Changing Food from Adversary to Ally – Part 1

You can’t go far without before you find someone with a food intolerance. At least here in CO, I hear comments about food intolerances almost daily. It’s pretty clear that food allergies are one of the hot topics in health, wellness and nutrition. There are countless headlines about the next food that may be wreaking havoc on your body and health. So what’s the deal?

First, some definitions. 

Food Allergy: this is a life threatening response to a food. If you eat or even touch the food, you could develop a rash, shortness of breath or anaphalyxis. 

Food Intolerance: GI distress or discomfort related to consuming a food. This is NOT life threatening but very life impacting.

The AAAAI has a brief overview of the differences here and resources for food allergies: 

Many claims for food intolerance are not backed up by strong scientific evidence, so as medical professionals, we can cringe at the mention of the term “food intolerance.” They are subjective and do not have clear-cut guidelines for management. They have also become pretty popular or trendy, which can make any medical profession be a little apprehensive when they hear the term. As physicians, we are held to a high standard of treating people with evidence-based methods and not falling into the traps of trends. However, this doesn’t make it OK for providers to write-off symptoms, especially when there are effective interventions, as is the case for food intolerances.

If a patient presents with a clear diagnosis of gastritis it’s pretty straightforward what diet and medications can be used to treat the condition. But when someone has vague symptoms without evidence of disease, such as gas, bloating and G.I. distress, we’re often stuck wondering what in the world we could be doing. Lucky for us (and patients) there’s a whole field of specialists who have done additional training on this very topic. This is where functional medicine comes in. So what is functional medicine? The formal definition – Functional Medicine is a systems biology–based approach that focuses on identifying and addressing the root cause of disease.

One classic functional medicine diagnosis is irritable bowel syndrome, or IBS. Many people with food intolerances fit into this category as well. Often people who present to their primary care doctor or G.I. specialist with complaints of constipation, diarrhea, bloating, or gas end up being diagnosed with IBS. We don’t exactly know what causes it but it’s pretty clear that it’s multifactorial and can be very difficult to treat. This means that your diet, stress level and emotional health, and genes all play into why you’re feeling the way you’re feeling. This is often diagnosed after all serious medical conditions have been ruled out.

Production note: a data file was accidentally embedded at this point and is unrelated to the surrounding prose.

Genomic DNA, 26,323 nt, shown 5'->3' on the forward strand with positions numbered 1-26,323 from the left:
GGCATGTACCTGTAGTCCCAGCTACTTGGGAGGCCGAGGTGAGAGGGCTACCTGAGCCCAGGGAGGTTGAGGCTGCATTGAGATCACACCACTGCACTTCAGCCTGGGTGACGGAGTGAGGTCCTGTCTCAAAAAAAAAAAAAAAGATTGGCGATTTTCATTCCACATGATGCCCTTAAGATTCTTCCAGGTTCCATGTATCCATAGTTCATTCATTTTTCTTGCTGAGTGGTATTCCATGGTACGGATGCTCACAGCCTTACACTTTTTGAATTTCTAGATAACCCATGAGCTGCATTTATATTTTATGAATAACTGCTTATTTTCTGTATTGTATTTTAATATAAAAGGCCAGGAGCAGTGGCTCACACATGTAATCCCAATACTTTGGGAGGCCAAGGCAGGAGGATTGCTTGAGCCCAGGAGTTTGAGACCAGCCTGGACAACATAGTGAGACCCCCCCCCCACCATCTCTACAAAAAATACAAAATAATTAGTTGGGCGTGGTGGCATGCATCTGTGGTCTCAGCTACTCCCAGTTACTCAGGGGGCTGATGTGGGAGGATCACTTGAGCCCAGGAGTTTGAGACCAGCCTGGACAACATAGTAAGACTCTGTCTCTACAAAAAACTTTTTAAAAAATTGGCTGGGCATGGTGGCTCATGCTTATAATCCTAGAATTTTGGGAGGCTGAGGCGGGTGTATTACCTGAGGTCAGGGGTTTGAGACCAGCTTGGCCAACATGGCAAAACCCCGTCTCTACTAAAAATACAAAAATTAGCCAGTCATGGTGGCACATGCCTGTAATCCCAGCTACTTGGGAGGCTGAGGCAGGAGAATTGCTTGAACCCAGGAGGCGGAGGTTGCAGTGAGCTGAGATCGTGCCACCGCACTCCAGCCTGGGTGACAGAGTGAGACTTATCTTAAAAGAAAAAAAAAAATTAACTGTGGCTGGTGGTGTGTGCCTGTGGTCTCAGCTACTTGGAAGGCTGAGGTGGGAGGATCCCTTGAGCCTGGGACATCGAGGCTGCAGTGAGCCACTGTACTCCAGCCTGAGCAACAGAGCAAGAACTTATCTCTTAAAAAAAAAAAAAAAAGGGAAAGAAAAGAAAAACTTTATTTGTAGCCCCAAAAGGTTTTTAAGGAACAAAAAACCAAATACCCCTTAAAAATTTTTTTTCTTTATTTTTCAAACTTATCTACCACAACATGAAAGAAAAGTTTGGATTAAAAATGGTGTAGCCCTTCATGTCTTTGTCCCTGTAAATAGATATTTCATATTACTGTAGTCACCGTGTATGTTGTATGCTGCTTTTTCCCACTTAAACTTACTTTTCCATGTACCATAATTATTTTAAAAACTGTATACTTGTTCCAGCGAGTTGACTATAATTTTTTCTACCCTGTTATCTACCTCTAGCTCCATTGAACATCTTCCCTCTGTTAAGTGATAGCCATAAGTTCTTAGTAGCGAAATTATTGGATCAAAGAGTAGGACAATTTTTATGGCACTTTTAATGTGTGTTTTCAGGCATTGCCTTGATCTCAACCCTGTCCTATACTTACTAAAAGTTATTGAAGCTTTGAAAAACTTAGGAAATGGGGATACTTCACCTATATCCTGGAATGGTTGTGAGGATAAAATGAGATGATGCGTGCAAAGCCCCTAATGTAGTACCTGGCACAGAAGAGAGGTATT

This diagnosis can be frustrating for patients. They want an answer with clear-cut treatment. Nobody wants to be diagnosed with Crohn’s disease but if they are, at least there is a treatment that they can trust and won’t necessarily require dramatic diet and lifestyle changes. Unfortunately, functional diseases often require significant diet and lifestyle changes. The good news is that they usually don’t require medicine and their treatment often results in a huge improvement in patient’s quality of life – largely because those diet/lifestyle changes have positive impacts on their overall wellness in addition to treating the symptoms.

Functional GI issues affect a significant amount of the population and can start at a very young age. IBS alone affects at least 7% of the population, likely more as many patients don’t receive a formal diagnosis. Anyone caring for children has seen the 7 year old with abdominal pain who keeps missing school or going to the nurses office. These patients almost always have at least 1 of 3 things (usually multiple):

  1. stress at home or school. This can be a new baby, recent move, parent stress (job, finances, mental health, etc…), sick family member or recent life change (starting a new grade, bullying, interpersonal troubles)
  2. not drinking enough water
  3. poor diet without enough fiber

When these issues are addressed, the child’s symptoms resolve. Children don’t have the insight to put these things together yet. They just know their bellies hurt. But when you ask about specific life events, they will be able to tell you about what is going on. They just haven’t put together that these things are linked.

This is not much different than what adults have when they present to their primary care doctors office with complaints of fatigue, bloating, constipation, diarrhea or just general abdominal upset. Parents are often motivated to help their child make necessary changes. It is much harder to get adults focus on themselves. Functional GI disorders are usually your body telling you that you’re not in alignment with the way you’re supposed to be feeling or living. This is not what most people want to hear. The good news is that these aren’t life-threatening conditions that can be totally cured with following the appropriate diet and lifestyle recommendations. Yeah!

So what does that mean? Stay tuned later this week for part 2 of this series where I break down the nutritional, physical and social/emotional approaches to treating food intolerances and IBS.

In the meantime, leave me comments on your experiences with functional GI disorders. Have you heard of them? What do you think? How have you improved your overall health through modifying your diet and lifestyle I want to hear from you!

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